Syrian refugees continue to flee across the Turkish border to escape violence, as world powers amplify their outrage over the Damascus regime's tough crackdown on peaceful demonstrators.
The number of Syrian refugees now in Turkey stands at 8,904, Turkish emergency officials said on Thursday. This increase comes as the government of Turkish Prime Minister Recep Tayyip Erdogan met with a special Syrian envoy to help stem the growing tide of refugees.
Violence in the country and an offensive in and around the town of Jisr al-Shugur spurred thousands to hightail it to the border region, and Turkish officials are worried that the crisis could deteriorate and destabilize the area.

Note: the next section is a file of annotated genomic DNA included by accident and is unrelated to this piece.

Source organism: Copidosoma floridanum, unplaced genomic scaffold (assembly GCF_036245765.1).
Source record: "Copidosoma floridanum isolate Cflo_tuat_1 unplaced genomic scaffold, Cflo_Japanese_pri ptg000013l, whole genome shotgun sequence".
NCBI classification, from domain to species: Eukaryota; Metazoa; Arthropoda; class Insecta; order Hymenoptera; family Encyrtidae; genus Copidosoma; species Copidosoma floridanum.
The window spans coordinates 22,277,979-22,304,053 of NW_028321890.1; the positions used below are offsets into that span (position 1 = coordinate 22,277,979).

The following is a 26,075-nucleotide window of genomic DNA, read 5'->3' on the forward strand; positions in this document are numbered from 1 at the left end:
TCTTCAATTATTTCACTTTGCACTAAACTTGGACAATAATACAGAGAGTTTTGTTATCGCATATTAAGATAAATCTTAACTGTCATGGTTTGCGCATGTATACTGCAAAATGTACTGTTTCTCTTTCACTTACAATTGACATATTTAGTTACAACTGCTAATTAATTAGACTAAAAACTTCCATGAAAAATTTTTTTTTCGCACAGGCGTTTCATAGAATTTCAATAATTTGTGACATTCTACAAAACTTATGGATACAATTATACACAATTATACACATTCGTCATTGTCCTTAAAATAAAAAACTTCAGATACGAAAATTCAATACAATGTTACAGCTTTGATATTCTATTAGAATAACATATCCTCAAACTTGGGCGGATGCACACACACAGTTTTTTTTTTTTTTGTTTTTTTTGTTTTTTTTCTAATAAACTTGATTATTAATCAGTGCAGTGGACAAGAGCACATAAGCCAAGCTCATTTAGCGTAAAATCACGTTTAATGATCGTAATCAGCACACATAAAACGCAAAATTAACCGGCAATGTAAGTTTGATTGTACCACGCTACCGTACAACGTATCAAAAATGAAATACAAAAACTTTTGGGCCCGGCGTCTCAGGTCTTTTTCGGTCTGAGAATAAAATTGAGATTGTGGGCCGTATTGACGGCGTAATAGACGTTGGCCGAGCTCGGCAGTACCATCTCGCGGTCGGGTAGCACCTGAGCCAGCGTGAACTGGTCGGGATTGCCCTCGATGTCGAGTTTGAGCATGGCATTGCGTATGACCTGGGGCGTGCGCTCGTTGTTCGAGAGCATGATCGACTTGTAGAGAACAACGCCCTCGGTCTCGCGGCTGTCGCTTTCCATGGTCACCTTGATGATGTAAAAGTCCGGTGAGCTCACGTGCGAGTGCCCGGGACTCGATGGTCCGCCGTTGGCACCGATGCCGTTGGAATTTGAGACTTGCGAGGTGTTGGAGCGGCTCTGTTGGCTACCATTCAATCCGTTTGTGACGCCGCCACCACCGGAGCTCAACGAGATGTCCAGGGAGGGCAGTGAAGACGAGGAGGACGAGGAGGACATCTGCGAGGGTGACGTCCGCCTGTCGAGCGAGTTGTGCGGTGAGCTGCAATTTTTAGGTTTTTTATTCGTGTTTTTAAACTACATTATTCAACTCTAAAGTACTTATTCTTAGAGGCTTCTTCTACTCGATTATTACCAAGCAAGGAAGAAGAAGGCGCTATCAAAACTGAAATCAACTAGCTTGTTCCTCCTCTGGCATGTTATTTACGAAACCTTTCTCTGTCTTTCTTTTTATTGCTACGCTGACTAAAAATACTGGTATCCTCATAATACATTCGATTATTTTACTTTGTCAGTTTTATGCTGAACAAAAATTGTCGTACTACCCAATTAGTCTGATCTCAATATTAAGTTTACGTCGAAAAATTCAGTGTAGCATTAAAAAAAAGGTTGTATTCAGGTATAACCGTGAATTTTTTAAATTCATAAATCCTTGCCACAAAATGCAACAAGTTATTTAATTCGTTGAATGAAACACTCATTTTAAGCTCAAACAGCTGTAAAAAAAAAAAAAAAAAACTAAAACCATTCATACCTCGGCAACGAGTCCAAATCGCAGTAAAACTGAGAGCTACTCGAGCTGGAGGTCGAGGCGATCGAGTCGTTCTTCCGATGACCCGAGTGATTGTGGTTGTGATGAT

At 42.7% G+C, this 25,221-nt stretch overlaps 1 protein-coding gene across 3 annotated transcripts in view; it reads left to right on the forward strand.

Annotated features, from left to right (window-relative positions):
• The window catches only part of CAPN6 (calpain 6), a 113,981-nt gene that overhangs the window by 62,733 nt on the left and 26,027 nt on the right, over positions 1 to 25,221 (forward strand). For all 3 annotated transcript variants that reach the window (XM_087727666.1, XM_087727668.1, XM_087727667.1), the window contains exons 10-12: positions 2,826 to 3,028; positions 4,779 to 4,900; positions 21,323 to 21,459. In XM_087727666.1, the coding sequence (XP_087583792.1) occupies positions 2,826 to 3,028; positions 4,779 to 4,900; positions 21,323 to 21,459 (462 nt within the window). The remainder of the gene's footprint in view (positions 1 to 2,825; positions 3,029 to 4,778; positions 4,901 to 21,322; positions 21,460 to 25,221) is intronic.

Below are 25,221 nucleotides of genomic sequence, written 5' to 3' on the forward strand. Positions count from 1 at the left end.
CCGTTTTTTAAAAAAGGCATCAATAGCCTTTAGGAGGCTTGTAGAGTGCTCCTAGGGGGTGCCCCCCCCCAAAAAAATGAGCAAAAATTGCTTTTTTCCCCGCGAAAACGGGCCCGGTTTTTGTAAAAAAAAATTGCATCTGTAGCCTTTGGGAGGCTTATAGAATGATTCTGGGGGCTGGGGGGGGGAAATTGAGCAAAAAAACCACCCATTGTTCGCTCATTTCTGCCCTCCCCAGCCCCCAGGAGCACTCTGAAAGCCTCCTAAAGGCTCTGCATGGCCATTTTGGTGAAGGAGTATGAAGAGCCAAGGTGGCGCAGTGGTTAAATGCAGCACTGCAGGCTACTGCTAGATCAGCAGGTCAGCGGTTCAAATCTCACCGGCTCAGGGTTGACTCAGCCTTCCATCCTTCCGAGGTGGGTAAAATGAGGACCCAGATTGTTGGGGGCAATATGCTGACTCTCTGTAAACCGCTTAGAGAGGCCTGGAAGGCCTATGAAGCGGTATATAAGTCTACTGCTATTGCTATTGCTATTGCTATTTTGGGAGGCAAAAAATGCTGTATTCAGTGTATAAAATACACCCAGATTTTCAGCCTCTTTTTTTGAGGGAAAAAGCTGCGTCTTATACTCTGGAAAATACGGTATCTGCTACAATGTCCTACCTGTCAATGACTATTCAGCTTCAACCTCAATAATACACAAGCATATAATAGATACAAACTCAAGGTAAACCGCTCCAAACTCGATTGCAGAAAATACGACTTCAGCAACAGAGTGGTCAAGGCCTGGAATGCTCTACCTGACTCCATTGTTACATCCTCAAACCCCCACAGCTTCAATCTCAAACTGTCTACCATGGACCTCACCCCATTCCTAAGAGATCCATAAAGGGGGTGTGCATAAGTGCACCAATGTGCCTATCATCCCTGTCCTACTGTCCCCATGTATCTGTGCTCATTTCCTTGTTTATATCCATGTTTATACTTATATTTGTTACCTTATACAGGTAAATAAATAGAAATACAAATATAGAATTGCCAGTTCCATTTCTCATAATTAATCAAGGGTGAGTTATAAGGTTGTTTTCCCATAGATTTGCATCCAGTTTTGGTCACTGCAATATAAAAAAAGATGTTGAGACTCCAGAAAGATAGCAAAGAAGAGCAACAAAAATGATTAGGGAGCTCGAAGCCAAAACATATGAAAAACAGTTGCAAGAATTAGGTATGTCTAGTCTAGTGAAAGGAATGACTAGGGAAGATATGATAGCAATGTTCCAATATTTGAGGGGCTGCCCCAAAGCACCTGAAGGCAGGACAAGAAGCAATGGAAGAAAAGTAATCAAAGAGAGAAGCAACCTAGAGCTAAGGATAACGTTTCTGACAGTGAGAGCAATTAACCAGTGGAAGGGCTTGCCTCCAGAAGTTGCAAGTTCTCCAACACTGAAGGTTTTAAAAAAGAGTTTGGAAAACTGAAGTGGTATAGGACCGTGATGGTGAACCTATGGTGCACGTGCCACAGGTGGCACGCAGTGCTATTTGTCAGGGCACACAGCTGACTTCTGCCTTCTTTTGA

On Wednesday, the U.N. human rights office called for "a thorough probe into the allegations of widespread abuses committed by Syrian authorities during their violent crackdown."
"The most egregious reports concern the use of live ammunition against unarmed civilians, including from snipers positioned on rooftops of public buildings, and the deployment of tanks in areas densely populated by civilians," according to a preliminary report prepared by the Office of the High Commissioner for Human Rights.
"As of mid-June, the number of those killed during such incidents is believed to have exceeded 1,100 persons, many of them unarmed civilians; among them were women and children," it said, according to a U.N. statement.
The OHCHR said reports indicate than up to 10,000 people have been detained over three months, and it has received information that security forces "have perpetrated acts of torture and other cruel and inhuman treatment against detainees, resulting in death in custody in some cases."FULL STORY